Count me among those skeptical that a new deficit summit/commission/gang will produce bipartisan consensus – and not just political theater. It’s no big secret what needs to be done to reduce the nation’s debt – raise taxes, cut spending or do both. While the details of what gets cut and who gets taxed are open to negotiation, it’s obvious which political party favors which approach. The political divide in Washington is deep and bridging it in 2011 seems like a Herculean task.
But there are a few lessons that can be drawn from Washington’s last intractable debate: health care reform.
Simply convening bipartisan groups alters the course of a debate. In addition to the Simpson-Bowles commission and the bipartisan deficit working group Joe Biden will head up this year (with a kickoff summit at Blair House), a group of 3 Republican and 3 Democratic senators is also working on a debt reduction proposal. The group’s eerily familiar name, The Gang of Six, reminds one of the 111th Congress’s health care debate when a group made up of Republicans and Democrats on the Senate Finance Committee tried to forge an agreement behind closed doors that could garner widespread support. This previous group, which was disbanded after the health care debate grew increasingly divisive in the August 2009 town halls, still authored the framework for what became the Affordable Care Act.
What eventually became law was most similar to the draft that emerged from the Senate Finance Committee, the only version deemed acceptable by a Republican in Congress, Maine Sen. Olympia Snowe. The Finance bill was the least liberal of all the congressional committee bills, in large part, because of the work of the Gang of Six.
Of course, many liberals hated this and felt that President Obama made a huge mistake allowing the Gang of Six to take up so much time and space, especially because the public now views health care reform as a purely partisan effort. Giving Republicans a seat at the negotiating table didn’t lead to any political advantage – Democrats still shoulder whatever blame there is – although I’d argue that, in many ways, it produced better and more balanced policy in the end. This time around, liberals are worried that Obama is setting up the left boundary of the debate too close to the center.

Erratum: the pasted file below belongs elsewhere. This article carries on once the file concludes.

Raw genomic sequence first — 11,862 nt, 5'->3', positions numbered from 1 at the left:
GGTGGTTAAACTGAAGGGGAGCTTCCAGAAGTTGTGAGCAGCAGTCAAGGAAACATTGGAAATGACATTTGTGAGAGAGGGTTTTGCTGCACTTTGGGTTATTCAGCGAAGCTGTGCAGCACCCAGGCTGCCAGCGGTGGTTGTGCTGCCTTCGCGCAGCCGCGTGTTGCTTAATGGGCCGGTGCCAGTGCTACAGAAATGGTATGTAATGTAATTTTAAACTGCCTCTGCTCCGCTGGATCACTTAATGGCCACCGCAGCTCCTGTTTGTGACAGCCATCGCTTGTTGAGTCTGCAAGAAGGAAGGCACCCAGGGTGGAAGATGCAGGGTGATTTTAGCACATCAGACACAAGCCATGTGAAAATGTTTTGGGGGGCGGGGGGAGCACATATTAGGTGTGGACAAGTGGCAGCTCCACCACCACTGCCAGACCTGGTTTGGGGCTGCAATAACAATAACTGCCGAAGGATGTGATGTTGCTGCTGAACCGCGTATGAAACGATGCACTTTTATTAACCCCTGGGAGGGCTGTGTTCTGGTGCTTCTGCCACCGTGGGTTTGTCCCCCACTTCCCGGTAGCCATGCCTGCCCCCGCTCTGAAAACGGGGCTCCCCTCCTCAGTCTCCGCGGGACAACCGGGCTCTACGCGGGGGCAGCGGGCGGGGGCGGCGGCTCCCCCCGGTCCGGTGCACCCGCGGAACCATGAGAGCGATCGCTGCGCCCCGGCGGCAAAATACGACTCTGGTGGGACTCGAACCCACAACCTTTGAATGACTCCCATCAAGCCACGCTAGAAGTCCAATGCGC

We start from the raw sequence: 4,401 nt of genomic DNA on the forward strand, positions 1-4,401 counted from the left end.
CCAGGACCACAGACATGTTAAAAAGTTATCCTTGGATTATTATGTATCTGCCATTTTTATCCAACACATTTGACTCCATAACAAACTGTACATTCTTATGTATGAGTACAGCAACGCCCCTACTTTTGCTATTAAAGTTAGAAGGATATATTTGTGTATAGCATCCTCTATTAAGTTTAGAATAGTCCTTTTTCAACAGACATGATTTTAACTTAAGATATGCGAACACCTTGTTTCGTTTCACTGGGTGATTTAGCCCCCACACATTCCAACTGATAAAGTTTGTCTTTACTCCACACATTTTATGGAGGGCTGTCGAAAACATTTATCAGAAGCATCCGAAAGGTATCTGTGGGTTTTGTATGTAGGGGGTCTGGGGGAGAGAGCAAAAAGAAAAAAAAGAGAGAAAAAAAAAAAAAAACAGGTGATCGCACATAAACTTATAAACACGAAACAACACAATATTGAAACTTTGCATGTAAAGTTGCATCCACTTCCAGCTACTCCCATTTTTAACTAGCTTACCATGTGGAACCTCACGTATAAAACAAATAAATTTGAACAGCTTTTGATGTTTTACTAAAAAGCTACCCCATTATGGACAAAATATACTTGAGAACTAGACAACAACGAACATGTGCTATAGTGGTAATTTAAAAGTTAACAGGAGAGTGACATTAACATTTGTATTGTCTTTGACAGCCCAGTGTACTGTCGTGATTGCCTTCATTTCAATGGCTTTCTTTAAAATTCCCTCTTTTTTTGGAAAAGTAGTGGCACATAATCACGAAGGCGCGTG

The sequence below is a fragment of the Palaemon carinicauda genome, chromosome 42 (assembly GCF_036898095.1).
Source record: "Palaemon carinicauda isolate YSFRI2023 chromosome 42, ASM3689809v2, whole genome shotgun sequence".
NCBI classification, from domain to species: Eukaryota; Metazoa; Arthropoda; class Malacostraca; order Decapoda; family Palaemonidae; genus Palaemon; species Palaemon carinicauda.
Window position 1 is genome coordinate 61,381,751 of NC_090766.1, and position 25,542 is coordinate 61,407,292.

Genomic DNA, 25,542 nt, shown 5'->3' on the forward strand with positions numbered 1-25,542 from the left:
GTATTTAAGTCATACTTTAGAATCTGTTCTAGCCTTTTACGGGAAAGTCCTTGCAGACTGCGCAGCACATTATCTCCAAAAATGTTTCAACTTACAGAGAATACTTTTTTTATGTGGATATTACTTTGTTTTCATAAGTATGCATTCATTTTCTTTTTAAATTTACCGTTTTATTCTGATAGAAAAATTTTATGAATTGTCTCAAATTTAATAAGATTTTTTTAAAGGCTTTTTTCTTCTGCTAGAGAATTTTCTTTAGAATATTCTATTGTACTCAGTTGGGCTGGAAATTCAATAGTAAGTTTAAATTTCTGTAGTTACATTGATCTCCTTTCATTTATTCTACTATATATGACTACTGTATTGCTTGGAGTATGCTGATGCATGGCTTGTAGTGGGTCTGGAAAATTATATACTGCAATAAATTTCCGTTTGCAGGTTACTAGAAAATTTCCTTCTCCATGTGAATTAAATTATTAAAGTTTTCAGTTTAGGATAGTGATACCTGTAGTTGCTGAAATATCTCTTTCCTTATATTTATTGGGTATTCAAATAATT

Long after the health care Gang of Six was disbanded, President Obama spent 7.5 hours moderating a February 2010 health care summit at Blair House. In the end, he got little return for his time. For a day or two, he was able to project the image of a level-headed mediator and the White House was able to claim that it gave Republicans a chance to be heard. Some philosophical differences between the right and left were exposed. But Obama also got into a tiff with John McCain at the summit; he dodged Rep. Paul Ryan’s (mostly true) accusations about budget gimmickry in the health care bill.
Maybe Joe Biden will do better. But even if he doesn’t, some progress toward bipartisanship has already been made. There’s plenty of reason to doubt that a deal will emerge in the end, but there is some reason for hope. The deficit reduction Gang of Six has yet to issue its report and, thanks to the 2010 midterms, Republicans and Democrats actually need each other to get something done this time.